Warhol cut his teeth as a commercial artist which taught him that relinquishing control, bureaucratizing, could create an entirely different kind of art. To judge by contemporary art criticism, it it Warhol's process that has had the lasting effect on the art world. Warhol is synonymous with 'The Factory.' His scene is his art. Warhol is a performance artist. His rejection of painting is a performance. Warhol transformed himself into one of the images that he produced and painted. He was a hollow silkscreen of himself. Warhol was himself a faker. The fakest of fakers. The least authentic. All shell, no inside.

And so now we've stumbled on further, non-economic sense of genuineness: genuineness-as-artistic-and-emotional-depth. The authentic artist is he who taps into a reservoir of inner emotions. These emotions must be his own, and not someone else's. When a white middle class kid does a heartfelt rendition of 'redemption song' what emotional sluice gate slides open? What does the line 'old pirates yesterday rob I,' mean for this performance artist? It's comical to hear a chameleonic cover artist who mimics every miniscule vocal aside, every riff, and who even goes so far as to develop a foreign accent. When semi-anonymous bloggers--like the man known only as 'brap'--write that the Beach Boy's tune Let's Have a Luau "was an Alpine heap of suck," I can only guess it is because of the fake Hawaiian accents the Boys used throughout the song. The Beach Boys are perhaps all surface, like Warhol--everything conspires against calling them genuine-in-the-sense-of-having-emotional-depth; but personally, I cannot help but hear the structure of the music (harmonies, layering, overdubs) as an emotional Alpine avalanche. If Warhol is all facade, the Beach Boys are a clown's face: behind the makeup we see facial wrinkles revealing an old soul.

It is always possible to assimilate Warhol's anti-authenticity project as just another variation of the old style of authenticity. Let's reduce authenticity to a word--uniqueness. Warhol, although trying to disrupt the classical idea of an artist who paints all his works by hand and then signs them, is nonetheless just trying to be unique. Maybe we are dealing with oldest trick in the book: the artist/intellectual claims to be radically different from his predecessors, but the narrative 'I'm radically different' is the same narrative that everyone else claims. The narrative of radicalness, newness, uniqueness is the oldest appeal to authenticity we know. To claim that what I am doing is not new, novel, unique, or different--that's unusual. But what a psychological feat it is to believe that I am not an individual, but a mass-person, an everyman, a shallow representation of my generation. I wonder if art is even possible if the artist identifies wholly with the average, the mean, the has-been-done, the copy.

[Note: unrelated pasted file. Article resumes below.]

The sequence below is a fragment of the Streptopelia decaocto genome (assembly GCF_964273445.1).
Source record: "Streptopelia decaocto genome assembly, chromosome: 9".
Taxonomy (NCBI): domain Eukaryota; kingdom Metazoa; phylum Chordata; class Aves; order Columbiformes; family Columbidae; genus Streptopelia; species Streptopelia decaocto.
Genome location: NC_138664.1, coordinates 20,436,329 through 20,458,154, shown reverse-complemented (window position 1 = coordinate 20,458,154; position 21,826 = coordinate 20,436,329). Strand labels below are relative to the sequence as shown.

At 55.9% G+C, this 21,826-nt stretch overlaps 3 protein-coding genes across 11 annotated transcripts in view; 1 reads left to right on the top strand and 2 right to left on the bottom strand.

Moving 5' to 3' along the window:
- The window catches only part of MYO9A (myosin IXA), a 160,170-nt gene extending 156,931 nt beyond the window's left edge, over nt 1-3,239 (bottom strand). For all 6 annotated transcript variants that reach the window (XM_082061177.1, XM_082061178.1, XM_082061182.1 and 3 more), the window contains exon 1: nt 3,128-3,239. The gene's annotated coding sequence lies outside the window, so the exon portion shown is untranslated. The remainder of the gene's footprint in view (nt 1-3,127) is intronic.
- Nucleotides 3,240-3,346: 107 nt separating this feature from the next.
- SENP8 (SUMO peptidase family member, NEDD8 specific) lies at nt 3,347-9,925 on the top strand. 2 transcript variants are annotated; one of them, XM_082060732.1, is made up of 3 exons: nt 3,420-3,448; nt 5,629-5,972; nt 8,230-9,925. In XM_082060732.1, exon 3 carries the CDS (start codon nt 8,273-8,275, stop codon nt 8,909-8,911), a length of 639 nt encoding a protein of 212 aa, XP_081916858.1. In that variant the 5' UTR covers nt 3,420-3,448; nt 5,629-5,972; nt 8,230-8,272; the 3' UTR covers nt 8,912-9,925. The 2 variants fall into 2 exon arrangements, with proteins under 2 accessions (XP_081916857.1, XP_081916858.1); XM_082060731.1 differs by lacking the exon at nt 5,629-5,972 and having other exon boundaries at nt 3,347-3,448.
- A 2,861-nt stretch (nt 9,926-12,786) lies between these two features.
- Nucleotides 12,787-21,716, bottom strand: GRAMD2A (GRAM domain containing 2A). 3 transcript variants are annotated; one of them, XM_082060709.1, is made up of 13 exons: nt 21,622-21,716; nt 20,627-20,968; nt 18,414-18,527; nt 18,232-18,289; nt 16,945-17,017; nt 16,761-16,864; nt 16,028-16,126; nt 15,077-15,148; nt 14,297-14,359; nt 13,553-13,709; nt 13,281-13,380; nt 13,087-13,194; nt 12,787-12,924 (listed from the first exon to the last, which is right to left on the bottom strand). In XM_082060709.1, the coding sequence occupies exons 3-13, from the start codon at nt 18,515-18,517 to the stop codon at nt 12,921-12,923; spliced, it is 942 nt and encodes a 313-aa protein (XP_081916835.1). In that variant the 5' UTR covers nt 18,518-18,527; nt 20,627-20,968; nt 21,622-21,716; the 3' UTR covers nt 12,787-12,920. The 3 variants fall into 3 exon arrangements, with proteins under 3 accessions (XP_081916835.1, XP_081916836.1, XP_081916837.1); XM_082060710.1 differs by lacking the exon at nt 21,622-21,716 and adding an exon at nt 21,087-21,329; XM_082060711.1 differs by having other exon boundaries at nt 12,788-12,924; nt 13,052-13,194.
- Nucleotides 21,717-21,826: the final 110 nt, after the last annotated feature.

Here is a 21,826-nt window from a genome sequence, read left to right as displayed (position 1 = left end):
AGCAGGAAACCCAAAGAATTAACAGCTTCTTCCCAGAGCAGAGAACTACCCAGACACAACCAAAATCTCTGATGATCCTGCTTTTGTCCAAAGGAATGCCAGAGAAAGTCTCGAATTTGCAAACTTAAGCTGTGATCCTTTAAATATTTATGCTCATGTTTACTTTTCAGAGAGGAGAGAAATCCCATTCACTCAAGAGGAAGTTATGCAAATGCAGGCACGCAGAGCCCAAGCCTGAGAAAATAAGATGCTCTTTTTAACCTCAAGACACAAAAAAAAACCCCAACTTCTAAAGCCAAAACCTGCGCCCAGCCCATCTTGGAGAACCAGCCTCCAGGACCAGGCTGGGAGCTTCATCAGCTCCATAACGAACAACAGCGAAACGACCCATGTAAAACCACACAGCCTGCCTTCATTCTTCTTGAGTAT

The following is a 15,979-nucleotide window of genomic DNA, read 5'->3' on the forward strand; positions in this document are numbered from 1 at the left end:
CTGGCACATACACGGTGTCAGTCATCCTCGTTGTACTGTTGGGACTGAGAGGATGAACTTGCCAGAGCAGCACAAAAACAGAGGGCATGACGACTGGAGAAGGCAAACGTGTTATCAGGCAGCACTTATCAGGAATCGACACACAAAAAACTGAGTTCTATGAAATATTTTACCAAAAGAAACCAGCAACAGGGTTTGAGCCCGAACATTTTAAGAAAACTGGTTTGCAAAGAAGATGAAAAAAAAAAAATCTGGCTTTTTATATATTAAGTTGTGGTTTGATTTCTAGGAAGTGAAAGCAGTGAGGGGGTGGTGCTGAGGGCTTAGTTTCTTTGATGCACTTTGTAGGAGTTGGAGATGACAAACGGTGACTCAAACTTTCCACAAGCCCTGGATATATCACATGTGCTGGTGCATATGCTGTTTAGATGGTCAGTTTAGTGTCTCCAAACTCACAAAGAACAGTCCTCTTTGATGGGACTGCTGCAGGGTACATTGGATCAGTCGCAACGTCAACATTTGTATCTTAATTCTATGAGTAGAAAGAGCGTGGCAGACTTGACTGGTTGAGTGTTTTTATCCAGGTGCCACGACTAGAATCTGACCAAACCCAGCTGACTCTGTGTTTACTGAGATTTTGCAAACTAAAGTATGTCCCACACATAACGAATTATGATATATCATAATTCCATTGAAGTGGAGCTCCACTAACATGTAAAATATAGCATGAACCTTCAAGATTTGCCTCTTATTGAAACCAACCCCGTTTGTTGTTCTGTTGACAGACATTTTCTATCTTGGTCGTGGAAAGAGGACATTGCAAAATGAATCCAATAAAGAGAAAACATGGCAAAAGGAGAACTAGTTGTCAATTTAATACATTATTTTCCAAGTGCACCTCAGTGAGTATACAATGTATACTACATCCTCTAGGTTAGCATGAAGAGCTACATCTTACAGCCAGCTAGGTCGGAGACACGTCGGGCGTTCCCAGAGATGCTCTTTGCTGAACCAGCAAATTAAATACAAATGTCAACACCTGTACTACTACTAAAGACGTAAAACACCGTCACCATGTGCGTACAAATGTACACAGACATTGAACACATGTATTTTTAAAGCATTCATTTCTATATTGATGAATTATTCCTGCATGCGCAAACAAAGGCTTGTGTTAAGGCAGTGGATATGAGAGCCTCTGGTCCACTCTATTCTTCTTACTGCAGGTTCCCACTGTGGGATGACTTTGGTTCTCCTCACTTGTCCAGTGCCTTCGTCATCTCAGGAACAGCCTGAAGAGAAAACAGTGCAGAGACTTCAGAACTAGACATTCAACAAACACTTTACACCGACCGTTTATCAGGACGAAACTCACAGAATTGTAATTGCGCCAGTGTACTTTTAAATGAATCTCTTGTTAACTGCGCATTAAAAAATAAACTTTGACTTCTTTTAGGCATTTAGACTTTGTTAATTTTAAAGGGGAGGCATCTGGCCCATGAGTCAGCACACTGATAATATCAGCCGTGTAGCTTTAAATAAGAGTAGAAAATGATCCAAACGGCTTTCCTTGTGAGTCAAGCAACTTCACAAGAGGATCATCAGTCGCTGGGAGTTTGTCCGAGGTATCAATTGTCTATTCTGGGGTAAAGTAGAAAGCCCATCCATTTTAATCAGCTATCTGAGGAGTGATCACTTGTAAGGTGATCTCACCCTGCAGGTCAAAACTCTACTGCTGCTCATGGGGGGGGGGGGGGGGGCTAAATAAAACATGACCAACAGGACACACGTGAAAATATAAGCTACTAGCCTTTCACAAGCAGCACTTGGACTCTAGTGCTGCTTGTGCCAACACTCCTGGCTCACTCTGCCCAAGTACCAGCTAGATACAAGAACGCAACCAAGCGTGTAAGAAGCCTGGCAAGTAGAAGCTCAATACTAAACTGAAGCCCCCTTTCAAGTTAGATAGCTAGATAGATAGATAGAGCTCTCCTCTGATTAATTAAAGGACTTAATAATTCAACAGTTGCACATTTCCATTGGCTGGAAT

New York writer Cynthia Ozick has a brilliant portrait of the borderline between authentic and inauthentic in her novel "The Puttermesser Papers." The protagonist, Ruth Puttermesser, falls in love with a man who anyone in their right mind would call a "copyist"; he reproduces paintings of the masters, photographs them, and sells them, avoiding the financial difficulties that might come with photographing and selling the originals. The copyist furiously refuses Puttermesser's labeling him a 'copyist'; he is a proud, authentic, original artist. Nobody has told him what to do; nobody is causing his action; his 'art' is the height of human freedom. All this he maintains without a shred of irony. Puttermesser thinks the copyist is a playing a cosmic joke, and when it turns out he's not, she finds that the two of them are living out a screenplay not of their own making. Their lovemaking is nothing more than hours of reading aloud from George Eliot novels. Puttermesser's fascination with the personal life of Eliot metastasizes until she and the copyist are acting out every odd detail of Eliot's personal love life. Suddenly there are no stones to throw. Uniqueness, individuality, newness--these concepts become meaningless. Our lives have already been lived before. The only thing that separates us from the past is attention to detail.

The copyist is a performance artist, and what makes him remarkable is simply a lack of irony. Is he all surface in the way I've said Warhol is all surface? Perhaps. The difference between the copyist and Warhol is the spirit of seriousness of the former and the 'f-you' that I can never escape feeling when absorbed in a Warhol performance piece. Warhol doesn't need your approval; the copyist does.

To keep myself from becoming too serious about authenticity I dream about a surrealist Authentication Board. Living artists would have to submit their own work--work that they know they have produced--to the Board. The Board copies the paintings, stamps the original with a huge, permanent 'inauthentic' mark, sells the copies as originals, burns the money, takes a polaroid of the burnt money, then sneaks into the Guggenheim and when the guard isn't looking, tacks the polaroid to the wall. That poor artist, struggling for authenticity, has got what he wanted: he's been hung in the Guggenheim, after all. The money was never the real point, was it? The superficial, capitalist notion of authenticity was not what the artist was looking for, or else he'd have gained it right away by selling his works to the highest bidder.

To me the 'readymade' was the first of a series of brilliant and hilarious countermeasures against a romantic ideal of authenticity. Modern art requires irony. Modern art requires an engagement with bureaucracy. Individualism is a modern pathology. The mass-produced, the fake, the surface, the recycled, the serial: these are the terms through which performance--the only true medium of modern art--must sell itself.